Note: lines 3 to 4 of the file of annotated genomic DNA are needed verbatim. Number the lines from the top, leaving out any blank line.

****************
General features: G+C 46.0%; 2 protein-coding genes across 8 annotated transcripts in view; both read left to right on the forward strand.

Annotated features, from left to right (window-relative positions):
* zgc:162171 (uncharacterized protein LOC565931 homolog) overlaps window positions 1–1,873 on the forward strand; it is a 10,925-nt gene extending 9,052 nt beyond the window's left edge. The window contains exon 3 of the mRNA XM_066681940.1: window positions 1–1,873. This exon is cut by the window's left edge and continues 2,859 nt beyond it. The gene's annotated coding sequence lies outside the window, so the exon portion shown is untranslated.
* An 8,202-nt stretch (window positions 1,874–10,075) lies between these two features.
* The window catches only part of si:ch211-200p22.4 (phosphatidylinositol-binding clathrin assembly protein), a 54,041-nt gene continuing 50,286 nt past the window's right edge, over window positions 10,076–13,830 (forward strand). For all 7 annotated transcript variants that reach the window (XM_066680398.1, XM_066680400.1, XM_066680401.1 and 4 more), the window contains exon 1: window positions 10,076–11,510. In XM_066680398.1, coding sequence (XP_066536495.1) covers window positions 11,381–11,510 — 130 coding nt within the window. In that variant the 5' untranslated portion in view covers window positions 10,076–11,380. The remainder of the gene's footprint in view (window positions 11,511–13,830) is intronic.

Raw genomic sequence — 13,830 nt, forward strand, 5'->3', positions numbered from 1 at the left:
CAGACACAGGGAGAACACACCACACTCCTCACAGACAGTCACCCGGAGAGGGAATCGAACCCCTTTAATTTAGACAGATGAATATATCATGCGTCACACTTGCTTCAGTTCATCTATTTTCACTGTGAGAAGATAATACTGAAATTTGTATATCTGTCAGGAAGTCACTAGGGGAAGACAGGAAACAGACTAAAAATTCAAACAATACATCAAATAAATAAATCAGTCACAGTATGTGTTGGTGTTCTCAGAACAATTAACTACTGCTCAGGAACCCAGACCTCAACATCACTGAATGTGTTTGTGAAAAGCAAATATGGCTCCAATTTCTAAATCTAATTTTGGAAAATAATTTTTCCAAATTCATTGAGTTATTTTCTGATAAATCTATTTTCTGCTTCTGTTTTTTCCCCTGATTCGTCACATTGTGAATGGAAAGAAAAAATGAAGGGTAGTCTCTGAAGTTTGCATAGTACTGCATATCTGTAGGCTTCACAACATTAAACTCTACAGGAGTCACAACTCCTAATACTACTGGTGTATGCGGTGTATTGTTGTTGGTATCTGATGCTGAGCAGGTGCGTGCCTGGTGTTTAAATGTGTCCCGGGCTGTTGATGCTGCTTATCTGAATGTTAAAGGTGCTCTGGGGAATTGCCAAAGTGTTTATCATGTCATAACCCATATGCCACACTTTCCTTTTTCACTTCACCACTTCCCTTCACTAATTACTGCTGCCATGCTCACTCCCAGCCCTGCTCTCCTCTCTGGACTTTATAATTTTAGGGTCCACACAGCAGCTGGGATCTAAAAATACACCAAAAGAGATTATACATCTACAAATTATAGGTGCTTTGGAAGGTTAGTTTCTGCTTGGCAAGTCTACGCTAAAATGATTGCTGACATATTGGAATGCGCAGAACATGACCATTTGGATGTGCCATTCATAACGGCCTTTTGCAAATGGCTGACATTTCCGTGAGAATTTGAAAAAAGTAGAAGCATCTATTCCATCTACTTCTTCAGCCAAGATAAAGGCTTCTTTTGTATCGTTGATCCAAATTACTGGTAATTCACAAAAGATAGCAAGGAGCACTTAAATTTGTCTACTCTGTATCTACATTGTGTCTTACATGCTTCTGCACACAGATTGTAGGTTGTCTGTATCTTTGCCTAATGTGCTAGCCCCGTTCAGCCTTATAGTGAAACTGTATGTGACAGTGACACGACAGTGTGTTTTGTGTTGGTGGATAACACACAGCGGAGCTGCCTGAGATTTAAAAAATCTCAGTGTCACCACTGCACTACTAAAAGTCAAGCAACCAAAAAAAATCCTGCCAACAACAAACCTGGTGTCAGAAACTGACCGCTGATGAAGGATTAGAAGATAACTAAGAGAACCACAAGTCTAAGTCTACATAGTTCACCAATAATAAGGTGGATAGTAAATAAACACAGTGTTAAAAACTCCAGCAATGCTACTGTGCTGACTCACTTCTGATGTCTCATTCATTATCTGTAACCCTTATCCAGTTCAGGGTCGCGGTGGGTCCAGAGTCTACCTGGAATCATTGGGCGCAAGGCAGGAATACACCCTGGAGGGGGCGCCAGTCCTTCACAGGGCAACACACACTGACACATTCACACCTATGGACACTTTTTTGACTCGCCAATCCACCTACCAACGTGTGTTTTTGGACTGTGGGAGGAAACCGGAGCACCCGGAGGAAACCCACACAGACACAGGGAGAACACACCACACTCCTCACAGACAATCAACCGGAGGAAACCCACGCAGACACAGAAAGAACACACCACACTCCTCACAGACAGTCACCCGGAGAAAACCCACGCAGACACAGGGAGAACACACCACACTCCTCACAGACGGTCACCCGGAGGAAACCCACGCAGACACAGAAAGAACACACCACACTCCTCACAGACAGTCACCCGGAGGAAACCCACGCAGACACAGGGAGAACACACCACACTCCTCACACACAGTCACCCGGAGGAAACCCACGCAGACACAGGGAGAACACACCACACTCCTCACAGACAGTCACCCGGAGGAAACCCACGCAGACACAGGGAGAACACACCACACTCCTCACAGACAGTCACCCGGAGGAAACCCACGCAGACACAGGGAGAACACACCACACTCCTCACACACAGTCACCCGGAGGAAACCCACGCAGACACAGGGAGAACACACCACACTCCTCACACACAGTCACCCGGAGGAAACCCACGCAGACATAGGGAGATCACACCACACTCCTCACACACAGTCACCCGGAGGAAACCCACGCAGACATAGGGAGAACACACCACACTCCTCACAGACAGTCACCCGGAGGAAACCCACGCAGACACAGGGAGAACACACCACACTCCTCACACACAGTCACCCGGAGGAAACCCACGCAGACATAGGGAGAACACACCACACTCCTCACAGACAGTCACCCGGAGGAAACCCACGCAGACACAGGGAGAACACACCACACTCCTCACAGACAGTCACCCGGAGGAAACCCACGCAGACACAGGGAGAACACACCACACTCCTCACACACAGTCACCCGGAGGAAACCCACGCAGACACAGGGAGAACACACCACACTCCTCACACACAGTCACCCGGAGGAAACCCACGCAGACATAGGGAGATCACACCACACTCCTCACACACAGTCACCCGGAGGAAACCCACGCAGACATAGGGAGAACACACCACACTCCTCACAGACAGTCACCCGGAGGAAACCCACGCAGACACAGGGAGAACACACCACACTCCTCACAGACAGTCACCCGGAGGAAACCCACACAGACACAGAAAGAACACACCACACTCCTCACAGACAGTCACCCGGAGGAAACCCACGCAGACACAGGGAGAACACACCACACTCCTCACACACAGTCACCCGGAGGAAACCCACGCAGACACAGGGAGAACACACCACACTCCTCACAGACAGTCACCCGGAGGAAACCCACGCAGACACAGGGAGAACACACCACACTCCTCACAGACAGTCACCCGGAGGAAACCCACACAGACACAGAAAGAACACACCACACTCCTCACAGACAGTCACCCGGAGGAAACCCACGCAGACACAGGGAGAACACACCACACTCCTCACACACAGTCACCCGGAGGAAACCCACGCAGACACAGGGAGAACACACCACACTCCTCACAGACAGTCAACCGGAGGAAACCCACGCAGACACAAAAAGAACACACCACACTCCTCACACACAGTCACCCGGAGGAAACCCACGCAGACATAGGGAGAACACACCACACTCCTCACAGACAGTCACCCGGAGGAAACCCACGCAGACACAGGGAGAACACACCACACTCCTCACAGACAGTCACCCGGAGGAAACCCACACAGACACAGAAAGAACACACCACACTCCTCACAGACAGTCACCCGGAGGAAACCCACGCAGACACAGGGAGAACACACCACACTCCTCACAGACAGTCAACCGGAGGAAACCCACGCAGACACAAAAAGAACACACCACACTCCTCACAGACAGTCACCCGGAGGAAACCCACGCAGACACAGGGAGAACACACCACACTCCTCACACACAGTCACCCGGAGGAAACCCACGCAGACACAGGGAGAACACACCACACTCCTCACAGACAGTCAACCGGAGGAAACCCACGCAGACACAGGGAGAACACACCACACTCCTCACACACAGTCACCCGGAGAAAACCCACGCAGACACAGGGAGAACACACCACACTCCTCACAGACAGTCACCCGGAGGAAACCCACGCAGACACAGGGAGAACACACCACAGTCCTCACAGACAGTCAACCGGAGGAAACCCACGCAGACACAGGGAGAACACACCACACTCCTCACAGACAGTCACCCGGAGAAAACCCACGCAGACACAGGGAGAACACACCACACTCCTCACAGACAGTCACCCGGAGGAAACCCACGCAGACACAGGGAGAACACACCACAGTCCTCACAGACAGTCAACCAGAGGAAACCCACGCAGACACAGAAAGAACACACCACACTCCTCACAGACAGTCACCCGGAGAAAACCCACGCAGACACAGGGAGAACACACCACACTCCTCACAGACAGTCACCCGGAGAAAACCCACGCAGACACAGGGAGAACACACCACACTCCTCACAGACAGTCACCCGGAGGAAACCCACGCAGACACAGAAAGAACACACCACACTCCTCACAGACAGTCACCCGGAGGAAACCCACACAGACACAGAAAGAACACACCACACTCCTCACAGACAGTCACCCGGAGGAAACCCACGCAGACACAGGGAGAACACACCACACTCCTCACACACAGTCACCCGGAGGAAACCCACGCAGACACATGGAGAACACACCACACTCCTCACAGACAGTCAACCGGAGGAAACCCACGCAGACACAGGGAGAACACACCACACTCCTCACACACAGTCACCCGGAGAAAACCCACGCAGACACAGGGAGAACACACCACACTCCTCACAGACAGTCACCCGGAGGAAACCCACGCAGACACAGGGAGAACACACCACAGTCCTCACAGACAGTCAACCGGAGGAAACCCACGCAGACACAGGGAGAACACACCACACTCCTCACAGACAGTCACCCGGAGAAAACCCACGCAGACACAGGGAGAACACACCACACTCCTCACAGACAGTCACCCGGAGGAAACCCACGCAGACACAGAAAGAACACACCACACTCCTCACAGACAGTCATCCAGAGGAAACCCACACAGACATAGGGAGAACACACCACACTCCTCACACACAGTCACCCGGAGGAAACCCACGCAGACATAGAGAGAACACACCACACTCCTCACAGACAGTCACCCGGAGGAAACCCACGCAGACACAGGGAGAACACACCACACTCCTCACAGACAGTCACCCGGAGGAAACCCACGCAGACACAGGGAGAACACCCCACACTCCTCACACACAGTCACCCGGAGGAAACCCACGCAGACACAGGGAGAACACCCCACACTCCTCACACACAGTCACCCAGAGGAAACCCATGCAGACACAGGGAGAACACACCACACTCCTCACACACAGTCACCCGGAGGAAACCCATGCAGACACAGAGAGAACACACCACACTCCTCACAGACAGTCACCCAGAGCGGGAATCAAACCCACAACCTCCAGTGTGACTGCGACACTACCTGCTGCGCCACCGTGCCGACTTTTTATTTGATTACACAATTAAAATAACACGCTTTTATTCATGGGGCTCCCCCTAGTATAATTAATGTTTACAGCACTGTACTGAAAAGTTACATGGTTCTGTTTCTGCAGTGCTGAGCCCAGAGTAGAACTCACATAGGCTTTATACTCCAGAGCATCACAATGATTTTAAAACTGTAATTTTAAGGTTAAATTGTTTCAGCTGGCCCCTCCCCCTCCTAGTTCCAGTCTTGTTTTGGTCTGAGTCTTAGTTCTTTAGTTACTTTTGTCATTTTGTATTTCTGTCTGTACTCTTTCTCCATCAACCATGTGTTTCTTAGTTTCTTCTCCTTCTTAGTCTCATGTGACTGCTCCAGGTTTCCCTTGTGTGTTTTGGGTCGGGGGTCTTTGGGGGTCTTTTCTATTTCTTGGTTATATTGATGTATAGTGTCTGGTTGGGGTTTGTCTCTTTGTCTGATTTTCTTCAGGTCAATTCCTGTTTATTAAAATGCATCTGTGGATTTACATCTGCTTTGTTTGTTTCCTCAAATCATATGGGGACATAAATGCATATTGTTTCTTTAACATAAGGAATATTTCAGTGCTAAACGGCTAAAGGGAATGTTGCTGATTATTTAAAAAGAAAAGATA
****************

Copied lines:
* zgc:162171 (uncharacterized protein LOC565931 homolog) overlaps window positions 1–1,873 on the forward strand; it is a 10,925-nt gene extending 9,052 nt beyond the window's left edge. The window contains exon 3 of the mRNA XM_066681940.1: window positions 1–1,873. This exon is cut by the window's left edge and continues 2,859 nt beyond it. The gene's annotated coding sequence lies outside the window, so the exon portion shown is untranslated.
* An 8,202-nt stretch (window positions 1,874–10,075) lies between these two features.